Rovnak: What modern day characters (in comics or pop culture in general) do you feel best exhibit the iconographic ink lines that you’re attracted to?
Eaton: There really aren’t any that readily come to mind, other than some of Craig McCraken’s characters in Foster’s Home for Imaginary Friends and The Powerpuff Girls, and perhaps Bender from Futurama, more for his purity of design than any attribute of line. Many of the best animated cartoons of the past twenty years, like The Simpsons, and The Ren and Stimpy Show, are peopled with characters whose design is rather uninspiring as a general rule. This extends to most children’s programming and comic books, Spongebob Squarepants and Dora The Explorer being two possible exceptions, in only that they have a clearly recognizable architecture, but neither inspires much adoration design-wise. Some gaming characters, like Mario and Sonic Hedgehog are decent, but don’t quite stand up to their pop cultural predecessors. In comic books, I would suggest Jim Woodring’s Frank, Kaz’s Creep Rat, and to a lesser extent Mike Allred’s Madman, but the iconic line of the golden era of cartooning is pretty much a thing of the past. Again, I do not keep up with everything that’s current, so there is bound to be a fine exception to this state-of-affairs that I’m unaware of.
Rovnak: Besides Jumbles, what else are you working on?
Eaton: I’ve recently finished an 888-page novel, Funny Sunday, which is essentially a graphic novel without pictures, one that reads like a revisionary Peyton Place, adapted to screenplay by Preston Sturges, based on storyboards by Robert Crumb (which, I suppose, makes it something of a narrative Jumble itself). In lieu of finding someone crazy enough to publish this work, I have been posting a page a day on Facebook. I am also working on a proposed 120-page graphic novel entitled The Emotionals. What that one is about I won’t even attempt to summarize, other than to say it is my goal to return a bit of the audacious inscrutability of underground comix to their modern alternative counterpart, a psychedelic spiking of the contemporary coffee culture narrative. I am also working on another novel, a second graphic story and numerous paintings and comic-based illustrations. Many of these can be viewed as regular postings at my Jeremy Eaton Facebook page.
Rovnak: Your deep love and respect for comics, its characters, and its great master creators is evident. It shows in your work and comes through in speaking with you, but what do you hate about comics?
Eaton: Hate? Hmm. I’m not sure if there actually is anything I don’t basically enjoy about the classic age of comics and cartoons, my nostalgia allowing for all the quirks and failings of cheaply-printed and produced media, an answer which leads me to declare that I am no fan of the modern desire for three-dimensionality in both comics and animation, especially in the heavily-rendered, digitally-colored comic books readers are offered today. I’ve had a couple of requests featuring current characters who exist without the iconographic ink lines that so define the cartoons of yesterday and find these irksome to work comfortably into a Jumble. They just don’t have that wonderful economy of design.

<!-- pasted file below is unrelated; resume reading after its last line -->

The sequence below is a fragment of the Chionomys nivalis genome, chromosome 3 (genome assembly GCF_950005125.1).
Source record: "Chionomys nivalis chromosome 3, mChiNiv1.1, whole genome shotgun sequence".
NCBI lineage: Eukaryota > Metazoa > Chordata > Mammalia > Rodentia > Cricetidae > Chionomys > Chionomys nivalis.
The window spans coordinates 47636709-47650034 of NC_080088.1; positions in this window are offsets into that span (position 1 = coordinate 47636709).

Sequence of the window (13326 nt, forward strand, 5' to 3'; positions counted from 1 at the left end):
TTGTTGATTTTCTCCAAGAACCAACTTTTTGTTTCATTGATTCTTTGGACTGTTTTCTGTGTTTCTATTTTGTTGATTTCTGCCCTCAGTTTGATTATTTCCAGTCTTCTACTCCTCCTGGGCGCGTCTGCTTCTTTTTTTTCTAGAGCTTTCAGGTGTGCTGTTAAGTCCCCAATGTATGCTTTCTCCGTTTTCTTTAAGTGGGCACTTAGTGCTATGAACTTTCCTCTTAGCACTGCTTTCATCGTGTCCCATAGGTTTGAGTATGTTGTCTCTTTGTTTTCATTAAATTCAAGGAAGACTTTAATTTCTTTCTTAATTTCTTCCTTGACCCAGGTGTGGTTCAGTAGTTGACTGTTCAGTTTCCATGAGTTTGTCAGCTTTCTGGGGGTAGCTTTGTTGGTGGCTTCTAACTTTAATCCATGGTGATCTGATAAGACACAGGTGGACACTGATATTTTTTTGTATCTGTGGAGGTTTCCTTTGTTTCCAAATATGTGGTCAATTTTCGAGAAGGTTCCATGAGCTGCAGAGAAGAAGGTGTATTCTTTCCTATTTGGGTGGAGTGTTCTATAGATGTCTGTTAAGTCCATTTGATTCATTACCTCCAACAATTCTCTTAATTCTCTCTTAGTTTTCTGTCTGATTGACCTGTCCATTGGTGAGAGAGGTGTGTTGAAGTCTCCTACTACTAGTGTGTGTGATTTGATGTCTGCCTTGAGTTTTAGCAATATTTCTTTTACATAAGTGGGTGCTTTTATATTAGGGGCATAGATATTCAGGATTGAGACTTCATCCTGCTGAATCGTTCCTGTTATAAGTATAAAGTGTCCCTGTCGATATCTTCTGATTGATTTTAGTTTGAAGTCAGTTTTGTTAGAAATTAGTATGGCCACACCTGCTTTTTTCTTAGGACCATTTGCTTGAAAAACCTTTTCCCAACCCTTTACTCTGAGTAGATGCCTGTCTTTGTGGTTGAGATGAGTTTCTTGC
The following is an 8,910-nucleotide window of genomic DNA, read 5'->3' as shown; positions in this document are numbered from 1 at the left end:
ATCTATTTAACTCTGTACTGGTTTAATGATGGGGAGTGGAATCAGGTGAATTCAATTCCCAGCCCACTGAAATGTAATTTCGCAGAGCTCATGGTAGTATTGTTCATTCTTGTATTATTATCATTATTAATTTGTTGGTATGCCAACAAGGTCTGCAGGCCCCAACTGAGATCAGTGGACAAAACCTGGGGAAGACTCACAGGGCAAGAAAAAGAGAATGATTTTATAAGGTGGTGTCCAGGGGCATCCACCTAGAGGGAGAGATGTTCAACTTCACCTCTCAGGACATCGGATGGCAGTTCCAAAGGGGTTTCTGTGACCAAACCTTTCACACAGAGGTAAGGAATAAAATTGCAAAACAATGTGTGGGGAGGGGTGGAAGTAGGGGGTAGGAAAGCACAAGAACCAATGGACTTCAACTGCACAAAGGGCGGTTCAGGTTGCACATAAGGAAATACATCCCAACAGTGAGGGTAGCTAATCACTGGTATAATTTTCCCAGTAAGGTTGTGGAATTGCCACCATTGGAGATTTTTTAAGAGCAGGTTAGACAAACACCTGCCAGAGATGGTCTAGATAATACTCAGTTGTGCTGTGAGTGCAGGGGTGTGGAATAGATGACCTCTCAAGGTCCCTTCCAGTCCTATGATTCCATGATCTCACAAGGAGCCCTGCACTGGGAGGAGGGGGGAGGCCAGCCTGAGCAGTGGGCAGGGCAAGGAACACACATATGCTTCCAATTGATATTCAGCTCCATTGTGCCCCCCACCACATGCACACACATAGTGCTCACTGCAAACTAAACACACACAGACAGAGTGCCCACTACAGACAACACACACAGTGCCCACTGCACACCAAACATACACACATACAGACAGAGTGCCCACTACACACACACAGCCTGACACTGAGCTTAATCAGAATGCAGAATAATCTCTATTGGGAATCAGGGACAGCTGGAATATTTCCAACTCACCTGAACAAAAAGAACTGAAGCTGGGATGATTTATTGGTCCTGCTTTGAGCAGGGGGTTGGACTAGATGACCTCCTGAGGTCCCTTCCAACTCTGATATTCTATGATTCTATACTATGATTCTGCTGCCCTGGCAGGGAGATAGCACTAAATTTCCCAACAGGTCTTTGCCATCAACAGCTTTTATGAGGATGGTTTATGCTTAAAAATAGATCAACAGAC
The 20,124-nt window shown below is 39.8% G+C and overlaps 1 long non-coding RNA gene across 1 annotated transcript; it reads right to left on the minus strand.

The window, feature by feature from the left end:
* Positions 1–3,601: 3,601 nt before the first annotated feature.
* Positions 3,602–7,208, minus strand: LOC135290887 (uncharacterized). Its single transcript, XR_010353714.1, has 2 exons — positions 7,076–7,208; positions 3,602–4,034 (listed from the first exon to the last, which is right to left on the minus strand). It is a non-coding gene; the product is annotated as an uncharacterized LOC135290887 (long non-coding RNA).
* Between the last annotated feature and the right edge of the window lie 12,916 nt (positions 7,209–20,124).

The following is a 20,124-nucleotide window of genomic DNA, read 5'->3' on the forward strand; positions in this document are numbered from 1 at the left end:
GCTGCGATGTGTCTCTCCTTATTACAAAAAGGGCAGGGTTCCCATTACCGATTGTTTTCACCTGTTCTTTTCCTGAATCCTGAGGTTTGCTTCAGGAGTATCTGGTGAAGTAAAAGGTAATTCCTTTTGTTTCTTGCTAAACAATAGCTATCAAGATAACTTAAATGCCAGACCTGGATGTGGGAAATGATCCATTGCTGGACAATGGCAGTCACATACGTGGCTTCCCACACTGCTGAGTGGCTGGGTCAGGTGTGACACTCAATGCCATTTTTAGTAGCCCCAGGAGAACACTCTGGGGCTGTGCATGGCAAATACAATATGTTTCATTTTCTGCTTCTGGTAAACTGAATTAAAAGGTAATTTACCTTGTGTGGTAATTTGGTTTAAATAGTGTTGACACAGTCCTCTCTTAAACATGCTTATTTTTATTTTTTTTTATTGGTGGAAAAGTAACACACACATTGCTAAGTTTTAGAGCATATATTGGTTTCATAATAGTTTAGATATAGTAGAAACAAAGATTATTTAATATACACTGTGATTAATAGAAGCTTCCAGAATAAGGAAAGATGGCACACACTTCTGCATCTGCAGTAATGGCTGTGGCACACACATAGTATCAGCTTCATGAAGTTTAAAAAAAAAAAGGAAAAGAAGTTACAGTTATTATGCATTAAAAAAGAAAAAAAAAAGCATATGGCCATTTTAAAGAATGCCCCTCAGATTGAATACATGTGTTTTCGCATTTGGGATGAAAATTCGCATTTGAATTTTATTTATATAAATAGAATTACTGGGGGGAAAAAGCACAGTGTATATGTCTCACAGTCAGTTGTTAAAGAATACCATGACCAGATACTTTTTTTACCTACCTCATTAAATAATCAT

Rovnak: Was there a defining moment in your youth that really connected you to comics and pop culture?
Eaton: I suppose it came with my first subscription to a comic book. I was born and raised in Great Britain and we received our weekly comics bundled into the Sunday newspaper, which my dad would pick up at the village news agent. This was the 1960s. These were usually twenty-page editions with newsprint covers and guts, a brand of newsprint a few notches lower than the sort I later discovered in American comics. I didn’t see a super hero comic until I came to the US, believe it or not. My comics featured adventure stories and humor stories, usually starring a snaggle-toothed young English troublemaker with an unaccounted for “super power” or magical friend of some sort. I loved these, like most kids, but it was only when I immigrated to America as a pre-teen that I saw Harvey Comics and Marvel Comics. Those two brands in particular imprinted themselves indelibly on my culturally overwhelmed little brain. I kind of “became American” through them, if such a thing is possible. Until that point, America was only exemplified in the few Disney films I’d seen. I had no idea what a hotbed of popular culture it was going to prove to be. I suppose I’m still overwhelmed by it all.
Rovnak: In browsing your collection of images, both on your Facebook page and the online gallery of the Comic Art Collective, I’ve now discovered your Neo-Expressionist series. Can you speak a little bit about this series and how you’re approaching it?
Eaton: Well, the “Neo-Expressives” are actually indebted to my answer in the previous question. It might be hard to fathom for most practicing cartoonists, but I didn’t cut my teeth by copying my favorite characters from comics when I was young. The few examples of such childhood exercises are rarities. I have also never been an obsessive doodler. I don’t keep sketchbooks, I don’t draw in public. My experiments of the past few years are chiefly my first attempts at illustrating many of these popular characters. This may well be what is giving me such impetus and satisfaction with Jumbles and auxiliary series like the Neo-Expressives, which stem from an objective study and subsequent dissection of the primary elements that form such cultural companions as Fred Flintstone and Dick Tracy. The symbolic imagery and essential color the Neos utilize is very exciting to me and may very well soon emigrate to large-scale canvas painting, a direction I feel ready to embrace.
All images © 2012 Jem Eaton.
All characters portrayed in the paintings in this book are trademarked by their respective owners.
Interview © John Rovnak